County hears of water woes

County hears of water woes by David Lias There are some landowners who would like to see the Prairie City ditch in Prairie City Township restored to its original condition.

Other residents of this Clay County township fear, however, that opening the ditch up to its original condition will only hasten the flow of water from north to south toward the Vermillion River. Along with the faster flows, they fear, will come property damage in the form of soil erosion, flooding and washed out roads.

The Clay County Commission heard both sides of the issue at a recent hearing of 10 affected property owners. It concluded, after hearing citizen input, to continue the hearing on the ditch restoration to a future meeting.

It also agreed to seek the input of National Resource Conservation Service (NRCS) engineers on the design that is needed to safely move water from the northern portion of the ditch all the way to its southern end, which is supposed to flow into the Vermillion River.

John H. Davidson, whose property lies along the southern end of the Prairie Center ditch, said even if the drainage structure was restored to its original design of approximately 40 years ago, it is presently receiving too much water than was originally intended.

�It is my assertion that the Prairie Center ditch is now operating at a capacity considerably greater than that originally authorized,� Davidson said in a written statement he presented to the commission.

Davidson claims that over the years property owners have run additional drainage tiles into the ditch, increasing the volume of water that eventually flows there.

It is the assertion of the affected landowners, Davidson stated, that the Prairie Center ditch has been enlarged so that it now carries flows in excess of the capacity originally approved by the Clay County Commission, and that a portion of the flows are, therefore, unlawful.

This issue has come before the Clay County Commission because some owners of property that drain into the ditch have presented a petition to the commission requesting that the ditch be restored to its original condition.

Those property owners are part of the Prairie Center Ditch District. Some of the property tax funds collected from land in the district, said Clay County Commission Chairman Jerry Sommervold, is for the maintenance of the ditch, and for putting it back to its original design when necessary.

Sommervold said it was his understanding that when the ditch district was originally formed, downstream property owners chose not to participate.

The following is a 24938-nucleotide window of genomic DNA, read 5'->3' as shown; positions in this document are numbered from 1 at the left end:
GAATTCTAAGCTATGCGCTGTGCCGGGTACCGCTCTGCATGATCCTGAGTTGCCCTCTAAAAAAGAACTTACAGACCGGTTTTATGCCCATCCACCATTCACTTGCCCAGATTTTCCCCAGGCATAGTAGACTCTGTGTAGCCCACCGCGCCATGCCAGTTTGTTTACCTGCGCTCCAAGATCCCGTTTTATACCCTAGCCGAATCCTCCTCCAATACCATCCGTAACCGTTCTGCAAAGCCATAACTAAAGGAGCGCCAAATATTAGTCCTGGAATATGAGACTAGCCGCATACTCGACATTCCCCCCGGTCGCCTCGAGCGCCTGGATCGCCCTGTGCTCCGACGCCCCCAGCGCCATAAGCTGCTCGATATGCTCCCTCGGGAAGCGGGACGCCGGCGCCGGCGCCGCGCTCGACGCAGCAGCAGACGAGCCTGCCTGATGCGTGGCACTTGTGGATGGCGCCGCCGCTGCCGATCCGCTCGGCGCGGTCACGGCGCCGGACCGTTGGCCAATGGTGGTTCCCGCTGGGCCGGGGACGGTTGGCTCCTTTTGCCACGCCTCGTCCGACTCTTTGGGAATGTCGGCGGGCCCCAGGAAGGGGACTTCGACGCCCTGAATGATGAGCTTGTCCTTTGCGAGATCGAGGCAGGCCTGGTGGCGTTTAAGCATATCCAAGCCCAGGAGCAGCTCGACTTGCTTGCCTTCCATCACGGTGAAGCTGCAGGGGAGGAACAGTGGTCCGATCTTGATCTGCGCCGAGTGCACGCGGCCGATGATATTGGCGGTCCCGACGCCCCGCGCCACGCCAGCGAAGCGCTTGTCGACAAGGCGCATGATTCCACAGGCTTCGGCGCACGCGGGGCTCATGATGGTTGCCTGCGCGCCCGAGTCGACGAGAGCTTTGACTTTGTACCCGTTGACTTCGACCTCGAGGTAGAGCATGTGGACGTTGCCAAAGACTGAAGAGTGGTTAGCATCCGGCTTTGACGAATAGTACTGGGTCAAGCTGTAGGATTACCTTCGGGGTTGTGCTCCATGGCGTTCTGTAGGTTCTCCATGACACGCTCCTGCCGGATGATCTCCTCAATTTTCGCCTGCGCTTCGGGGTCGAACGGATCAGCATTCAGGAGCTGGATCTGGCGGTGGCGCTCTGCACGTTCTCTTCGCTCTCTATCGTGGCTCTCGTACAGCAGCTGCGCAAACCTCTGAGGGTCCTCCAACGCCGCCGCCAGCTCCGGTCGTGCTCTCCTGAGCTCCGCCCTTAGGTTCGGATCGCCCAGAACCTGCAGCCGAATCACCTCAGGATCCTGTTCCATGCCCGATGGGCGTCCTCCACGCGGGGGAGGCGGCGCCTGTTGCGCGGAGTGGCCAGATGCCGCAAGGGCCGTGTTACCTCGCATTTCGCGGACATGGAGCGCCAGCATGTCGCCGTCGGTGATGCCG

Davidson said such a conclusion isn�t correct, however.

�If I can interject on that, I�ve examined the record, and actually the record doesn�t even show that the downstream landowners received formal notice,� Davidson said. �There is nothing on the record to support the conclusion that they chose not to be in (the district).�

Commissioner Paul Hasse said the ditch�s characteristics, especially on its southern end, add to some of the challenges of restoring it. Presently, water from the ditch that reaches the Vermillion River first flows into the river�s old channel, not directly into the river�s present channel.

�But I realize that the people who pay the taxes have the right to have their money spent to improve it, but to get back to when it started out, it should have gone all the way back to the river,� he said.

Davidson said one of the main problems with the ditch district is it is made up mainly of properties that benefit from the ditch along the ditch�s northern portion.

�For some reason, this district put all of the benefited properties in the district, and somehow left all of the damaged properties out of the district,� he said.

Davidson said the district should be designed so that properties that could possibly be damaged could have steps taken to avoid that damage, and properties that would be benefited would share the costs of avoiding the damage.

Davidson said drainage problems in the ditch today aren�t due to just the recent periods of heavy precipitation or the physical condition of the ditch. The drainage problems, he said, are largely due to all of the additional wetland areas currently being drained into the ditch.

�From the point of view of me, a downstream person, this is not a petition to restore the original ditch,� Davidson said. �This is a petition to restore the original ditch plus all the additional drainage.�

Those higher water flows have already destroyed at least one dam in the region of the ditch. �It was perhaps one of the most destructive practices in the county,� Davidson said of allowing the ditch to take on more and more water.

If the county doesn�t take steps to correct the damage, �you all make yourselves parties to this destructive activity,� he told the commissioners.

Sommervold said it would probably be best for the county commission to study the situation both legally and from an engineering standpoint before making a decision.

�I think we need to deal with an engineer and the NRCS,� said Sommervold, �and the state�s attorney on the legalities of expanding this district clear to the Vermillion River, and to deal with the engineering on this thing so it is done properly once and for all and that everyone that is affected by this is taken care of equally.�

The county commission, acting as the Clay County Ditch Board, agreed to table the hearing on the ditch restoration to a future meeting to give the ditch board time to fully study the issues and come up with possible solutions to the water woes in that part of the county.

�We would really seriously like to solve this problem,� Sommervold said, �and get it taken care of so that no one is getting hurt by all that water.�

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